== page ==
Sunday, February 27, 2005

Diversity in Academia: A Proposed Study

It is very difficult to prove discrimination, especially when one's goal in proving it is to develop and/or justify group-specific legislative or other institutional remedies for discrimination. Trust me on this one, because I spend a lot of time (too much) trying to do so, for extra dough. Since The City of Richmond v. J. A. Croson Co., any group-specific (in most cases, non race-neutral) program designed to counteract discrimination must meet two major requirements. First, the program must be designed to serve a "compelling government interest," which means the government must have a damn good reason for any group-specific action that attempts to alleviate the effects of discrimination which is over and above, "an effort to alleviate the effects of societal discrimination is not a compelling interest," because the court held that this alone is not a "compelling government interest." This requirement thus demands two things:
First, it must identify the past or present discrimination 'with some specificity.' Second, it must also demonstrate that a 'strong basis in evidence' supports its conclusion that remedial action is necessary.
After compelling government interest is proved, the program must meet another requirement. It has to be "narrowly tailored" to meet the government interest specified in meeting the first requirement. In other words, it has to focus on the areas in which the government has a compelling interest, and on the specific groups that are subject to discrimination in those areas, along with the ways in which they are discriminated against. These two requirements, which are the requirements that all programs must meet if they are to stand up to scrutiny by the courts, make proving discrimination exists, and that we should act on it, very difficult.

Given all this, it surprises me that there has been so much loose talk of "discrimination" against conservatives in academia, based, almost exclusively, on studies showing a disparity exists in the number of "liberals" (operationally defined, almost laughably, as those who vote for or donate to Democratic candidates) and "conservatives" (those who vote for or donate to Republicans). I am perfectly willing to accept that universities are, by and large, populated by liberal professors. My own experience in universities, spanning now more than a decade, is consistent with this. Yet, does this disparity amount to evidence of discrimination, as so many conservatives allege? And furthermore, does it amount to discrimination that is accompanied by a compelling (governmental, or university) interest to use affirmative action-like programs, like the ones proposed and lobbied by David Horowitz and his epigones? As far as I can tell, no one has actually attempted to produce the sort of evidence for discrimination against conservatives in academia, along with compelling interest, to justify the claims of discrimination of Horowitz call for affirmative action programs to aid conservatives and "promote diversity" in universities*. So, I want to propose a study to do so.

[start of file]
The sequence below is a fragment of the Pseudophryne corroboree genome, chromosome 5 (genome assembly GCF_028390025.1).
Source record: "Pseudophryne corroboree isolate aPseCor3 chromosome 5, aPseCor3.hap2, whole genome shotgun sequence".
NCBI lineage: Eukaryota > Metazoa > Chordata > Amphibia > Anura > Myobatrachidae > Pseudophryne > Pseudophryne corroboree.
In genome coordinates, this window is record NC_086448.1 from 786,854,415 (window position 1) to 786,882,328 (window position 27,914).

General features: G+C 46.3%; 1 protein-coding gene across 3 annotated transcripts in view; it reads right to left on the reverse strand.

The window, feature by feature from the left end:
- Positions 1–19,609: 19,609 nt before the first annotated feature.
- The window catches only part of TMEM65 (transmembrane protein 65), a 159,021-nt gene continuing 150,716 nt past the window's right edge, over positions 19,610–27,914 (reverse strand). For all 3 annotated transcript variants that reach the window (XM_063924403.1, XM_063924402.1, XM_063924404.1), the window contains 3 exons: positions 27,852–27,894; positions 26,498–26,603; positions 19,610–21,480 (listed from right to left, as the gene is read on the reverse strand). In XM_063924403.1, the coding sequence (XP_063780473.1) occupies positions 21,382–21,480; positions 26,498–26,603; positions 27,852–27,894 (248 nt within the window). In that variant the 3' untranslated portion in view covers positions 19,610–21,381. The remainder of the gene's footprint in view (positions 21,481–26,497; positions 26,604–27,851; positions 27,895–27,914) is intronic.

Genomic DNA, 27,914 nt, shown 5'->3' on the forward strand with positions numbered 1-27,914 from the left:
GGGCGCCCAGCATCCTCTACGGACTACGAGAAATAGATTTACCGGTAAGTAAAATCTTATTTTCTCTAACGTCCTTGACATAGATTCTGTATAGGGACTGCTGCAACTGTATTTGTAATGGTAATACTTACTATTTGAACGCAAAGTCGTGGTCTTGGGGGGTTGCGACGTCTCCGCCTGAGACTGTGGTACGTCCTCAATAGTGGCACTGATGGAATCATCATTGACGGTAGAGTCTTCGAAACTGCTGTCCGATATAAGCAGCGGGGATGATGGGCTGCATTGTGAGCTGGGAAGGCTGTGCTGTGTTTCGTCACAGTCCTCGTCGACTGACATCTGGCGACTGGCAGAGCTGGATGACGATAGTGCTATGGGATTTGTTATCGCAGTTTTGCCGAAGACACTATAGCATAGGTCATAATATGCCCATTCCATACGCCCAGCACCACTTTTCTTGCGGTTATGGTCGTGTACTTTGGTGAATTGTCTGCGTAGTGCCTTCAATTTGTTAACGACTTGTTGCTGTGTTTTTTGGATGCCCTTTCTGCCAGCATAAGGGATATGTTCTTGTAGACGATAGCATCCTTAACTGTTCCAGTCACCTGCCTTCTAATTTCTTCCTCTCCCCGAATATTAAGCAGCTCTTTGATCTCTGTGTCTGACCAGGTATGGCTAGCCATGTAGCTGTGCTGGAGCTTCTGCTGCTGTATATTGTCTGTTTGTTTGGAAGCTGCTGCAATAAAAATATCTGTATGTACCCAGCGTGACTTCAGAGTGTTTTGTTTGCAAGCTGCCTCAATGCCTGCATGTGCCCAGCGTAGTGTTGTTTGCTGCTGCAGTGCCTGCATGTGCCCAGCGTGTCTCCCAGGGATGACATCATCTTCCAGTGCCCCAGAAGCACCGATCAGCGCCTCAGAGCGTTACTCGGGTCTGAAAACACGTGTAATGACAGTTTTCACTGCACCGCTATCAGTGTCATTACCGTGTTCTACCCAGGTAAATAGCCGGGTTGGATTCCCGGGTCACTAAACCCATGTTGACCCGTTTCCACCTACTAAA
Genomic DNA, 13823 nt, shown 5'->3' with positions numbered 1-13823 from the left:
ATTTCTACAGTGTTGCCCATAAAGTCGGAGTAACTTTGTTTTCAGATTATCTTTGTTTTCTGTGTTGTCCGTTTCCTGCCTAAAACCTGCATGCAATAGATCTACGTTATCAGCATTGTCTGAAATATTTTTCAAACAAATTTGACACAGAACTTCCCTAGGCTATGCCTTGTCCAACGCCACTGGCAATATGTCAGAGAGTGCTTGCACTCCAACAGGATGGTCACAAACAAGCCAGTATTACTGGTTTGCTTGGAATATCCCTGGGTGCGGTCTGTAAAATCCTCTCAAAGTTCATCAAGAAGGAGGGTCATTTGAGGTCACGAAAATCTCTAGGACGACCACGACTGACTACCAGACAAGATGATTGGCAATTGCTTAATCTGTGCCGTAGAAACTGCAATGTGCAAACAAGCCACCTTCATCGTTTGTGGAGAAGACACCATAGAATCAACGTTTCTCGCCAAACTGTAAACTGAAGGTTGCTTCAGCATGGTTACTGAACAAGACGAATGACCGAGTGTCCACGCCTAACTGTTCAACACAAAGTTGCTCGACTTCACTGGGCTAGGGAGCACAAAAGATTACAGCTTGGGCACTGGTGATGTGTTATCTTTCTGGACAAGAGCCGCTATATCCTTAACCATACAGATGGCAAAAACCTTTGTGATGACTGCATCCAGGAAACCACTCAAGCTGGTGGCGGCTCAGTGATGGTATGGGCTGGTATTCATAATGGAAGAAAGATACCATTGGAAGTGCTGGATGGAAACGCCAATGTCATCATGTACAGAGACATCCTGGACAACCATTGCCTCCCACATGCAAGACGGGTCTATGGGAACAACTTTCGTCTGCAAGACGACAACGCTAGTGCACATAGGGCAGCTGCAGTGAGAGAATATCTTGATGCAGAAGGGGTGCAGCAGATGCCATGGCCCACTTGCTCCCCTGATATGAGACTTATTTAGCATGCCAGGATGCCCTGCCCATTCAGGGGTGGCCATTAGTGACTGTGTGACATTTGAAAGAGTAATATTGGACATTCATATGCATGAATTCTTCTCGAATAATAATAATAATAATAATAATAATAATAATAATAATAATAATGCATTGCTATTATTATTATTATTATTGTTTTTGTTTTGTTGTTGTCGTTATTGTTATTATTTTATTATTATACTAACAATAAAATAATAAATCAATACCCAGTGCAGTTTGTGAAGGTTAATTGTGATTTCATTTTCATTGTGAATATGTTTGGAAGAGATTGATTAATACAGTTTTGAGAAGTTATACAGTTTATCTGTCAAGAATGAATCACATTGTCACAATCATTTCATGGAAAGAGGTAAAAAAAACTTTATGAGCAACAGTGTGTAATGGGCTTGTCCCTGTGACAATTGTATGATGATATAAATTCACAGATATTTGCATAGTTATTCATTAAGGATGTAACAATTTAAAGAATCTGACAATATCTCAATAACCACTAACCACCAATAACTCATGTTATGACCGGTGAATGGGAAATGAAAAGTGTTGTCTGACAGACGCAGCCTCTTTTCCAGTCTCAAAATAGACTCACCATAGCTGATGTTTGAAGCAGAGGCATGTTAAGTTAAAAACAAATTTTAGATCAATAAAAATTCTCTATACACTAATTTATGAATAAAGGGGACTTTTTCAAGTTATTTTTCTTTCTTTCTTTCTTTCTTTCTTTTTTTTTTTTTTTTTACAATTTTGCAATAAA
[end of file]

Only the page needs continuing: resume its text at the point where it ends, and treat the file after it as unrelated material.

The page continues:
Let's consider compelling interest. What, exactly, is the interest of the government and universities in alleviating discrimination of conservative intellectuals in terms of hiring, firing, and promotion, on university faculties? The answer that is always given is to "promote diversity." Yet, as Aaron Swartz (link via Preposterous Universe), an undergraduate at Stanford, so aptly (though sarcastically) notes in response to claims of discrimination at his university, "diversity," at least in the realm of ideas, is not an inherent goal of universities. Universities are in the business of educating and scholarship, both of which require that ideas be held to some standard, of truth for instance. Swartz writes:
I have found that only 1% of Stanford professors believe in telepathy (defined as "communication between minds without using the traditional five senses"), compared with 36% of the general population. And less than half a percent believe "people on this earth are sometimes possessed by the devil", compared with 49% of those outside the ivory tower. And while 25% of Americans believe in astrology ("the position of the stars and planets can affect people's lives"), I could only find one Stanford professor who would agree. (All numbers are from mainstream polls, as reported by Sokal.)
It would be reasonable to say that universities like Stanford discriminate, albeit indirectly, against believers in astrology and telepathy, as promoters of these ideas will have a very hard time meeting the standards of scholarship that such universities demand. Few of us would argue that universities have a compelling interest to remedy the effects of such discrimination. While it may not be fair to compare political conservativism to astronomy and telepathy, Swartz is making a point that supporters of programs designed to increase the representation of conservatives in academia must address, namely, if there is in fact discrimination against conservative intellectuals in American universities, are there explanations for this discrimination that effectively eliminate the universities' compelling interest in remedying such discrimination?